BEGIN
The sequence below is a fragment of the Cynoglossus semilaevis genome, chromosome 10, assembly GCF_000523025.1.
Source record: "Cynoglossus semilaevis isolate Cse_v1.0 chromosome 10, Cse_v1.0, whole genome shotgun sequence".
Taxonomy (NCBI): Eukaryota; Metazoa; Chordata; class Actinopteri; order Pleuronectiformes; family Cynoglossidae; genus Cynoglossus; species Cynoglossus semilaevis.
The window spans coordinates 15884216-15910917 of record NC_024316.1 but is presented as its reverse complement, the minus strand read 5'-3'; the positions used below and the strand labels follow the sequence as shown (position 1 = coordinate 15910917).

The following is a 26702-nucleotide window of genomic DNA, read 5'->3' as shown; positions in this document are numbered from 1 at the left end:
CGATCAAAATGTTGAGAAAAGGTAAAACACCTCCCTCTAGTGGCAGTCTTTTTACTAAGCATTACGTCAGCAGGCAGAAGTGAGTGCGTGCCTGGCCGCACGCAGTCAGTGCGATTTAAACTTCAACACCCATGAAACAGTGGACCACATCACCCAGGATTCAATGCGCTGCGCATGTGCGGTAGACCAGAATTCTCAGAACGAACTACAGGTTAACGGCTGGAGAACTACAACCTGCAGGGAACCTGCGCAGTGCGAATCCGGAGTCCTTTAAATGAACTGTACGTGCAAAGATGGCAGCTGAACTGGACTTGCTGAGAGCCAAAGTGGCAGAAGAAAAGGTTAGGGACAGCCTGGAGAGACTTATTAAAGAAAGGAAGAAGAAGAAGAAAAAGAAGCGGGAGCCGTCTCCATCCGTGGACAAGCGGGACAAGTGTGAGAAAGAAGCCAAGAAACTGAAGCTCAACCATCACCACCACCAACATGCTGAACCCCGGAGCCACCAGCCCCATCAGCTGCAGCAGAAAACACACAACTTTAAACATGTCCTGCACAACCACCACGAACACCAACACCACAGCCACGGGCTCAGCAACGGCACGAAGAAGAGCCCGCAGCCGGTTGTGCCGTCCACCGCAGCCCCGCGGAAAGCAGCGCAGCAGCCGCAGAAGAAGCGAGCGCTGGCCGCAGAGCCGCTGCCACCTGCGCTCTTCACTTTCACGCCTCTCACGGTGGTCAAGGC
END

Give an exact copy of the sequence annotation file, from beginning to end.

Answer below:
The sequence below is a fragment of the Cynoglossus semilaevis genome, chromosome 10, assembly GCF_000523025.1.
Source record: "Cynoglossus semilaevis isolate Cse_v1.0 chromosome 10, Cse_v1.0, whole genome shotgun sequence".
Taxonomy (NCBI): Eukaryota; Metazoa; Chordata; class Actinopteri; order Pleuronectiformes; family Cynoglossidae; genus Cynoglossus; species Cynoglossus semilaevis.
The window spans coordinates 15884216-15910917 of record NC_024316.1 but is presented as its reverse complement, the minus strand read 5'-3'; the positions used below and the strand labels follow the sequence as shown (position 1 = coordinate 15910917).

The following is a 26702-nucleotide window of genomic DNA, read 5'->3' as shown; positions in this document are numbered from 1 at the left end:
CGATCAAAATGTTGAGAAAAGGTAAAACACCTCCCTCTAGTGGCAGTCTTTTTACTAAGCATTACGTCAGCAGGCAGAAGTGAGTGCGTGCCTGGCCGCACGCAGTCAGTGCGATTTAAACTTCAACACCCATGAAACAGTGGACCACATCACCCAGGATTCAATGCGCTGCGCATGTGCGGTAGACCAGAATTCTCAGAACGAACTACAGGTTAACGGCTGGAGAACTACAACCTGCAGGGAACCTGCGCAGTGCGAATCCGGAGTCCTTTAAATGAACTGTACGTGCAAAGATGGCAGCTGAACTGGACTTGCTGAGAGCCAAAGTGGCAGAAGAAAAGGTTAGGGACAGCCTGGAGAGACTTATTAAAGAAAGGAAGAAGAAGAAGAAAAAGAAGCGGGAGCCGTCTCCATCCGTGGACAAGCGGGACAAGTGTGAGAAAGAAGCCAAGAAACTGAAGCTCAACCATCACCACCACCAACATGCTGAACCCCGGAGCCACCAGCCCCATCAGCTGCAGCAGAAAACACACAACTTTAAACATGTCCTGCACAACCACCACGAACACCAACACCACAGCCACGGGCTCAGCAACGGCACGAAGAAGAGCCCGCAGCCGGTTGTGCCGTCCACCGCAGCCCCGCGGAAAGCAGCGCAGCAGCCGCAGAAGAAGCGAGCGCTGGCCGCAGAGCCGCTGCCACCTGCGCTCTTCACTTTCACGCCTCTCACGGTGGTCAAGGC